David Satter is a US journalist who spent decades covering Russian politics before he was expelled from the country after claiming that President Putin and the FSB may have been involved with the deadly Russia apartment bombings in 1999.
We talked to Satter about the bombings at PutinCon, a summit organized by the Human Rights Foundation that gathered together some of Putin’s biggest critics. Following is a transcript of the video.
David Satter: You had to be deaf, dumb, and blind not to see what was going on. And in particular, you had to be willfully ignorant if you didn’t see the implications of the Ryazan incident.
David Satter is a US journalist and expert on Russian politics. He was expelled from Russia after claiming that Putin and the FSB were behind the apartment bombings
Satter: In the summer of 1999 the approval rating of former President Yeltsin was 2%. There appeared to be no chance whatever that Putin, who was designated by Yeltsin as his successor could possibly become the next Russian president. The apartment bombings changed everything. It was said after those buildings went up that now we’re living in a completely different country.
More than 200 people were killed in the September bombings. Russia blamed Chechen militants, triggering the second Chechen War.
Satter: Putin came forward as the savior of the country. He was put in charge of a war in Chechnya. The bombings were blamed on Chechens without any evidence whatsoever, and as a result of the successful prosecution of that war, against all odds he was elected the next Russian president. The apartment bombings appear to be the keystone of a plot to confuse Russian public opinion, to create terror, to distract the Russian public, to redirect their anger away from the corruption that had flourished under Yeltsin, and toward the Chechens who had had for a number of years a semi-independent government in Chechnya and in that way create the conditions for the Russian people to vote in what they absolutely consciously did not want, which was a successor to Yeltsin who would protect Yeltsin.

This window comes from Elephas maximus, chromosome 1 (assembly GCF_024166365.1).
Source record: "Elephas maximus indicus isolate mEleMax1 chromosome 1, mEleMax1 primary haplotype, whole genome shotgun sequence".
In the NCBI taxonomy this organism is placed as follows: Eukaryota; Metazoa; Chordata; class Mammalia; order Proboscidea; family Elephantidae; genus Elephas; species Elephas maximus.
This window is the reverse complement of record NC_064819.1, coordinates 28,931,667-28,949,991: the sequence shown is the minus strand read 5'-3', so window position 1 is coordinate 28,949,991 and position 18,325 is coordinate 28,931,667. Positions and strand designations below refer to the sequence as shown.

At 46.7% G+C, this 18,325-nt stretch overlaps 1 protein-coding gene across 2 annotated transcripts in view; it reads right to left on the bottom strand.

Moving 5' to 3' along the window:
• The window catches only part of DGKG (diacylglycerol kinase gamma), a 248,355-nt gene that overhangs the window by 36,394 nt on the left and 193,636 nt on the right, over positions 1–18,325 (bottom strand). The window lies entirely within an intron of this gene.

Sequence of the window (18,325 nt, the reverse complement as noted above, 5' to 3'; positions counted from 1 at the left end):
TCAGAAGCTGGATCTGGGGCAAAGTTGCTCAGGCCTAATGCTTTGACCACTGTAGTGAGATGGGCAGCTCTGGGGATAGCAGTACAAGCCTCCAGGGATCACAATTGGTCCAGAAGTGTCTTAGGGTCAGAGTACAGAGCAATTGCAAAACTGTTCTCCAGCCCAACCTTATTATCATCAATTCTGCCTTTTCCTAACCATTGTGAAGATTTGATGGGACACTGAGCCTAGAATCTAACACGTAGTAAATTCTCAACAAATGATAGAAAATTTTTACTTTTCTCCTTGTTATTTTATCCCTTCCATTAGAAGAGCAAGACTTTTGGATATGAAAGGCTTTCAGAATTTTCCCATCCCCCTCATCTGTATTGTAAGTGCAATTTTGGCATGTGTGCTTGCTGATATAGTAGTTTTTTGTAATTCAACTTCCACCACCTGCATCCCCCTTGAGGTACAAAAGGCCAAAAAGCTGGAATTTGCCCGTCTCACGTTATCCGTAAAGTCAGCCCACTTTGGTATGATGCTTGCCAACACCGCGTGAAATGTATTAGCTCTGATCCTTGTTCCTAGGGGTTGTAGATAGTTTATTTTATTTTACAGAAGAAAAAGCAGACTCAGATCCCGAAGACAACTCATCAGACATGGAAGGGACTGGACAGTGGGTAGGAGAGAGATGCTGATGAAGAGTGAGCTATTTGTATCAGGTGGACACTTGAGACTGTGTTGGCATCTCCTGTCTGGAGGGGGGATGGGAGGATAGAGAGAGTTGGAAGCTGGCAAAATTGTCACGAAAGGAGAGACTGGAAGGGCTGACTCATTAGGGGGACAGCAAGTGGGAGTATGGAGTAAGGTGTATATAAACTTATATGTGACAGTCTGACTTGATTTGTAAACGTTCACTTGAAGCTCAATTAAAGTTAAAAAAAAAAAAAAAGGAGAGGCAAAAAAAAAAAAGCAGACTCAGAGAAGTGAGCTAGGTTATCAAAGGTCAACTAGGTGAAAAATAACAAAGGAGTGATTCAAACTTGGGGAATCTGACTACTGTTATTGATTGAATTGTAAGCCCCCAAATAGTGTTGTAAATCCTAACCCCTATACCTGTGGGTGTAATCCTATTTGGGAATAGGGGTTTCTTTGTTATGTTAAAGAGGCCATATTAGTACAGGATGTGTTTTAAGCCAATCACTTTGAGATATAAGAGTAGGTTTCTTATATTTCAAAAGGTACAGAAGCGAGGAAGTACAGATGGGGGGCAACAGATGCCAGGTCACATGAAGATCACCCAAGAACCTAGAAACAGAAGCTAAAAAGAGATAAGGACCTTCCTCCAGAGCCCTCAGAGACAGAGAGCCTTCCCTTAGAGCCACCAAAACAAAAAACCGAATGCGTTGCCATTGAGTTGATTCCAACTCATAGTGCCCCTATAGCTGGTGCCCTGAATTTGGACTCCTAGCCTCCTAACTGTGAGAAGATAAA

There was an enormous amount of material in the Russian newspaper Novaya Gazeta which pointed to the possibility and in fact to the likelihood that the authorities themselves blew up those buildings. At the same time a fifth bomb was discovered in the basement of an apartment building in Ryazan, which is a city southeast of Moscow. And I went to Ryazan after the bomb was discovered and diffused to talk to local residents and it was clear from those conversations that what took place was a genuine attempt to blow up a fifth building. The authorities said that this was only a training exercise, but it was nothing of the kind.
And what was most important was that three persons were arrested for putting a bomb in a building in Ryazan. They turned out to be not Chechens, not terrorists in the usual sense, but rather agents of the Federal Securities Service which is the FSB.
I asked for documents from the CIA from the FBI, from the directorate of national intelligence from the state department. I got very, very little that was of any use. But I did get a few documents from the state department which indicated that their sources of information were telling them that the apartment bombings were extremely suspicious. You had to be deaf, dumb, and blind not to see what was going on. And in particular you had to be willfully ignorant if you didn’t see the implications of the Ryazan incident in which three FSB agents were arrested for putting a fifth bomb in a building, even though the bomb didn’t go off it was a live bomb. What was it doing in the basement of an apartment building?
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